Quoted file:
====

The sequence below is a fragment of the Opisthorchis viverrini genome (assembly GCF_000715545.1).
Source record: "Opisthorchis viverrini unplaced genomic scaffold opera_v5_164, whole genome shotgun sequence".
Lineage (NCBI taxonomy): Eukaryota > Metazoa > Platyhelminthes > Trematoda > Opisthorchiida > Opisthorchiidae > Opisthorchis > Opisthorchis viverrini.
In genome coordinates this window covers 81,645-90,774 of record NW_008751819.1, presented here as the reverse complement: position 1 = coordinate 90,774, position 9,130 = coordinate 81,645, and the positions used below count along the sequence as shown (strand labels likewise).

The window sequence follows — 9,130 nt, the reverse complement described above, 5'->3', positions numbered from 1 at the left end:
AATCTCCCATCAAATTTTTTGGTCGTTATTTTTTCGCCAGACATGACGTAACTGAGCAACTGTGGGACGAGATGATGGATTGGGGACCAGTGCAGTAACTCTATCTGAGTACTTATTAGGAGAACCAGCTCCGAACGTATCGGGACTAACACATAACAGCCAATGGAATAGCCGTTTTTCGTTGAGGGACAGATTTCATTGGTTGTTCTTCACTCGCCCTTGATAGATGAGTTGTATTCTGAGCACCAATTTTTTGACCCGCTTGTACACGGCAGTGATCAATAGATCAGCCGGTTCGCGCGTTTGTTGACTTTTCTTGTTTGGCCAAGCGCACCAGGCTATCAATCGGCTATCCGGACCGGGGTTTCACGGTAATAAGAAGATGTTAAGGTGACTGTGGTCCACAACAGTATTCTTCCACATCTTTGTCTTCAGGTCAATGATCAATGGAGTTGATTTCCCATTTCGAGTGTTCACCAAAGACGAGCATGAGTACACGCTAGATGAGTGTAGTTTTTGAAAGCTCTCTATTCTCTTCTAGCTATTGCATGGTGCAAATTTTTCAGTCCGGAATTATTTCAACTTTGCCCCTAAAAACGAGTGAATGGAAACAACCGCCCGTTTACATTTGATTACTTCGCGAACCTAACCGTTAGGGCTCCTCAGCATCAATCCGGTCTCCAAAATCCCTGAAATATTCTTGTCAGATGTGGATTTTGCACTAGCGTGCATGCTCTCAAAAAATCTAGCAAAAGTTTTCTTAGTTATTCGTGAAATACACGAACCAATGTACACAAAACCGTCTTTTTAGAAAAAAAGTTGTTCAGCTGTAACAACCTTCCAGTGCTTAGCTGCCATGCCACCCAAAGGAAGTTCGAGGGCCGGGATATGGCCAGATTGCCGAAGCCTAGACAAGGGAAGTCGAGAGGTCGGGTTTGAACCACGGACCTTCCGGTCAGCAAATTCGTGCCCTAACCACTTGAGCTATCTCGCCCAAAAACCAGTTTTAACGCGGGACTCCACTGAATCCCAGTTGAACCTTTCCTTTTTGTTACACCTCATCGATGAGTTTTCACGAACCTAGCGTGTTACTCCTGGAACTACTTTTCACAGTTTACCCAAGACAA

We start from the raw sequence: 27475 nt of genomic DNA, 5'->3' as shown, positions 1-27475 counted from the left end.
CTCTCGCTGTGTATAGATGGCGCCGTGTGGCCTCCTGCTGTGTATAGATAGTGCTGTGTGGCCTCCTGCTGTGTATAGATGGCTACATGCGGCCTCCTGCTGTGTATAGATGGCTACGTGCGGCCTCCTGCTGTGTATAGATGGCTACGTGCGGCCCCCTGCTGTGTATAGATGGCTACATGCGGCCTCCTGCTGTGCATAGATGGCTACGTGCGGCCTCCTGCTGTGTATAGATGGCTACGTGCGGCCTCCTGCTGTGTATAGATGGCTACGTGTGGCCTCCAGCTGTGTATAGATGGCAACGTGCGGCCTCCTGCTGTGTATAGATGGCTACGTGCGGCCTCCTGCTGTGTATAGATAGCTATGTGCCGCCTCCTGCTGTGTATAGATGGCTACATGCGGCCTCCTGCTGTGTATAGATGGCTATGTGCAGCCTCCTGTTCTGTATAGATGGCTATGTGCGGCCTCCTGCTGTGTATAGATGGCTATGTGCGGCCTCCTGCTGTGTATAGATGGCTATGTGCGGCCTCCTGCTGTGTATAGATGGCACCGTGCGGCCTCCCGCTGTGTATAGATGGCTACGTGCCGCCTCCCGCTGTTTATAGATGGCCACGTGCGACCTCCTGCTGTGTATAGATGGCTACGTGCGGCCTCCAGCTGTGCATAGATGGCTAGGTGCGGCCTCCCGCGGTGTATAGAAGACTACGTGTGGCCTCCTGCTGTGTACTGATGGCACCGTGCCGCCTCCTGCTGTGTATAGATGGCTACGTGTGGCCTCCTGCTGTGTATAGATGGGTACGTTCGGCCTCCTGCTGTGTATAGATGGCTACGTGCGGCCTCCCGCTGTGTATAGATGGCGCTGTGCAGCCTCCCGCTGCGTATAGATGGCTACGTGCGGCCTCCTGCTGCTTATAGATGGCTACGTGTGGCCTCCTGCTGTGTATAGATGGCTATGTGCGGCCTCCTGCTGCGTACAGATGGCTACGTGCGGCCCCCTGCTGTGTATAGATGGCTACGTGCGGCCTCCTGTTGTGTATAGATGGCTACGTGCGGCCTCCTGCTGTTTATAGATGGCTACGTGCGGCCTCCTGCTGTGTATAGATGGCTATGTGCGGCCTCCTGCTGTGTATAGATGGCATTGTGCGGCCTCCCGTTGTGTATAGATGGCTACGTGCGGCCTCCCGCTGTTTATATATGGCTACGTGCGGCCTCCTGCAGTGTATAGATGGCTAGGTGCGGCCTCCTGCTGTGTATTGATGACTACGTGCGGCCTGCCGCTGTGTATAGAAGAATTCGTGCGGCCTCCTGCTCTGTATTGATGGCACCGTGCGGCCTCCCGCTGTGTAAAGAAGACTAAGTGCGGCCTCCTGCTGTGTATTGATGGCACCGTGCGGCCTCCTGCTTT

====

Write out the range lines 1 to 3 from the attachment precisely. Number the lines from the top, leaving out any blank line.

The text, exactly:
The sequence below is a fragment of the Opisthorchis viverrini genome (assembly GCF_000715545.1).
Source record: "Opisthorchis viverrini unplaced genomic scaffold opera_v5_164, whole genome shotgun sequence".
Lineage (NCBI taxonomy): Eukaryota > Metazoa > Platyhelminthes > Trematoda > Opisthorchiida > Opisthorchiidae > Opisthorchis > Opisthorchis viverrini.